21 Oct 2011
I’m a geek – or a nerd or a technologist or what-have-you – and my life is fundamentally centered around interactions with computers, but here’s the thing: I don’t really a give a shit about my smartphone.
Then don’t get one.
This is my whole argument: if you do not find iOS or Android phones to be useful, don’t use them.
Robert’s problem–and it is entirely legitmate–is that he has no interest in the social aspects of a smartphone, but I am confused as to why he got one in the first place. A phone, especially a smartphone, is a social device and should be treated as such. It should not something you try to code on or do extensive web browsing on. It is not a MacBook and, more importantly, it is not trying to be.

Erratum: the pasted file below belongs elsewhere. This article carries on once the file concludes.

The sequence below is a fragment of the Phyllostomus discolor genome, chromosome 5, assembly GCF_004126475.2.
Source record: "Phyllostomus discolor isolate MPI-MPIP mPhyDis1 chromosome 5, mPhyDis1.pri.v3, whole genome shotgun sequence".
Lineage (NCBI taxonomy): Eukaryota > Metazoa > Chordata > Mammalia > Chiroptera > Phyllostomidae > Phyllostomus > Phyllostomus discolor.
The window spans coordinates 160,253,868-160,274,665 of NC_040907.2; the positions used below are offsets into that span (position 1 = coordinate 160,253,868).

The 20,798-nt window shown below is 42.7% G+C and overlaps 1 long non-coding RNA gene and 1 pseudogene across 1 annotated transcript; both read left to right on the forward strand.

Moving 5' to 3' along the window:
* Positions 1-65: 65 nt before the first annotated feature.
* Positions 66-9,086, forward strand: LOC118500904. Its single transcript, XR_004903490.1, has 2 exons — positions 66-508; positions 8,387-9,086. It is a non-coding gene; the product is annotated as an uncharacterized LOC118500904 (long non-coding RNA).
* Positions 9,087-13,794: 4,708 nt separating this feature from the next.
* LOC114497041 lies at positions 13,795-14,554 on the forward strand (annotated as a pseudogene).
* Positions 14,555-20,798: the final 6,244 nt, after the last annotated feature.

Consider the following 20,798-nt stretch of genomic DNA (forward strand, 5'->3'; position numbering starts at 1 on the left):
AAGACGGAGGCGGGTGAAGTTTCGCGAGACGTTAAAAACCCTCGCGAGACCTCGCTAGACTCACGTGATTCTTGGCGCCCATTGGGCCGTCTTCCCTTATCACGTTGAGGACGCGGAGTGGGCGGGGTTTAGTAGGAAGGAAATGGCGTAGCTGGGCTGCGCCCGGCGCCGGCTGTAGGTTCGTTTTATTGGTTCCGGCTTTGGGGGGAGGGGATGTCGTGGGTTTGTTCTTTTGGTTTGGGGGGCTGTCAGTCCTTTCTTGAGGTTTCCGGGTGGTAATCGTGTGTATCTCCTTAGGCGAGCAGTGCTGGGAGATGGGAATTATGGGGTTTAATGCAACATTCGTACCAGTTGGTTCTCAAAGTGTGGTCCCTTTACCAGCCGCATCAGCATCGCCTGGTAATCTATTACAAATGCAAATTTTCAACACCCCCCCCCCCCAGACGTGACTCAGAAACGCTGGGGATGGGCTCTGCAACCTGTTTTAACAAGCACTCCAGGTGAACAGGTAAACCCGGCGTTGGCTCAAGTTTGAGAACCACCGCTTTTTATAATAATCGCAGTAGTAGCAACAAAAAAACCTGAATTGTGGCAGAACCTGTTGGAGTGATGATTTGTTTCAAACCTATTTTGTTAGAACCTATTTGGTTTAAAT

I have an iPhone 4 and I love it, but I use it to tweet, tumblr, text, and take calls. I don’t write blog posts on it, though I may throw something into my “ideas” text file. I don’t extensively read on it, but I do skim feeds and put articles in my Instapaper queue. I don’t code on it and I know better than to try. The iPhone is an excellent social computer that happens to have some other functionally built into it.
Robert is correct that “the desktop and laptop markets, they’re going to go the way of the workstation (and the dodo)”, but he is mistaken on what is going to replace them. I have said this before: it is not the smartphone, but the tablet that will replace our laptops.
I don’t think that you wanted a smartphone, Robert. I think you wanted a tablet.